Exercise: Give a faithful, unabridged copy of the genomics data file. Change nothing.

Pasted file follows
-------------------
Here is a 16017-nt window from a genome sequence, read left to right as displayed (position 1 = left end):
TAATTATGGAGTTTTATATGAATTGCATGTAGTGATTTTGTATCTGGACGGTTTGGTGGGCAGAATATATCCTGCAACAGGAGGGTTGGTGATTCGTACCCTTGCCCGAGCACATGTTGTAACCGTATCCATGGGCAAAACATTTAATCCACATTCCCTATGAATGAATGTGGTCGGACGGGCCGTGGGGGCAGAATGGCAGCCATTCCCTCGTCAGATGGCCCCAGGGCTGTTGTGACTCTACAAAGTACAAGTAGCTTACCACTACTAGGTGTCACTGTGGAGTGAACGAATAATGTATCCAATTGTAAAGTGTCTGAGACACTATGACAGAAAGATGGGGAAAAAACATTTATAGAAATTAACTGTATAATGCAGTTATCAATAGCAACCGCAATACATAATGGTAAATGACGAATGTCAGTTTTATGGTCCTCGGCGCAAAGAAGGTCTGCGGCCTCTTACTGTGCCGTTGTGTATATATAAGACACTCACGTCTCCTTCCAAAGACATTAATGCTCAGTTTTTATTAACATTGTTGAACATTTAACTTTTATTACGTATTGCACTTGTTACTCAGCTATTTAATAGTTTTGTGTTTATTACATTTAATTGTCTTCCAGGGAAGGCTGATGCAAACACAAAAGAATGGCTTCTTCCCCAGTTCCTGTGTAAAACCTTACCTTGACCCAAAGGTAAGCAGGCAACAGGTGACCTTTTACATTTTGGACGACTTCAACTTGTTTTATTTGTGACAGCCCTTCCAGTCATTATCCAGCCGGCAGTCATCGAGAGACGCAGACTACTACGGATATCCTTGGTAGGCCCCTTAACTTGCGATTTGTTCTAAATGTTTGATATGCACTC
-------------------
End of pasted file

Here is a 16017-nt window from a genome sequence, read left to right as displayed (position 1 = left end):
TAATTATGGAGTTTTATATGAATTGCATGTAGTGATTTTGTATCTGGACGGTTTGGTGGGCAGAATATATCCTGCAACAGGAGGGTTGGTGATTCGTACCCTTGCCCGAGCACATGTTGTAACCGTATCCATGGGCAAAACATTTAATCCACATTCCCTATGAATGAATGTGGTCGGACGGGCCGTGGGGGCAGAATGGCAGCCATTCCCTCGTCAGATGGCCCCAGGGCTGTTGTGACTCTACAAAGTACAAGTAGCTTACCACTACTAGGTGTCACTGTGGAGTGAACGAATAATGTATCCAATTGTAAAGTGTCTGAGACACTATGACAGAAAGATGGGGAAAAAACATTTATAGAAATTAACTGTATAATGCAGTTATCAATAGCAACCGCAATACATAATGGTAAATGACGAATGTCAGTTTTATGGTCCTCGGCGCAAAGAAGGTCTGCGGCCTCTTACTGTGCCGTTGTGTATATATAAGACACTCACGTCTCCTTCCAAAGACATTAATGCTCAGTTTTTATTAACATTGTTGAACATTTAACTTTTATTACGTATTGCACTTGTTACTCAGCTATTTAATAGTTTTGTGTTTATTACATTTAATTGTCTTCCAGGGAAGGCTGATGCAAACACAAAAGAATGGCTTCTTCCCCAGTTCCTGTGTAAAACCTTACCTTGACCCAAAGGTAAGCAGGCAACAGGTGACCTTTTACATTTTGGACGACTTCAACTTGTTTTATTTGTGACAGCCCTTCCAGTCATTATCCAGCCGGCAGTCATCGAGAGACGCAGACTACTACGGATATCCTTGGTAGGCCCCTTAACTTGCGATTTGTTCTAAATGTTTGATATGCACTC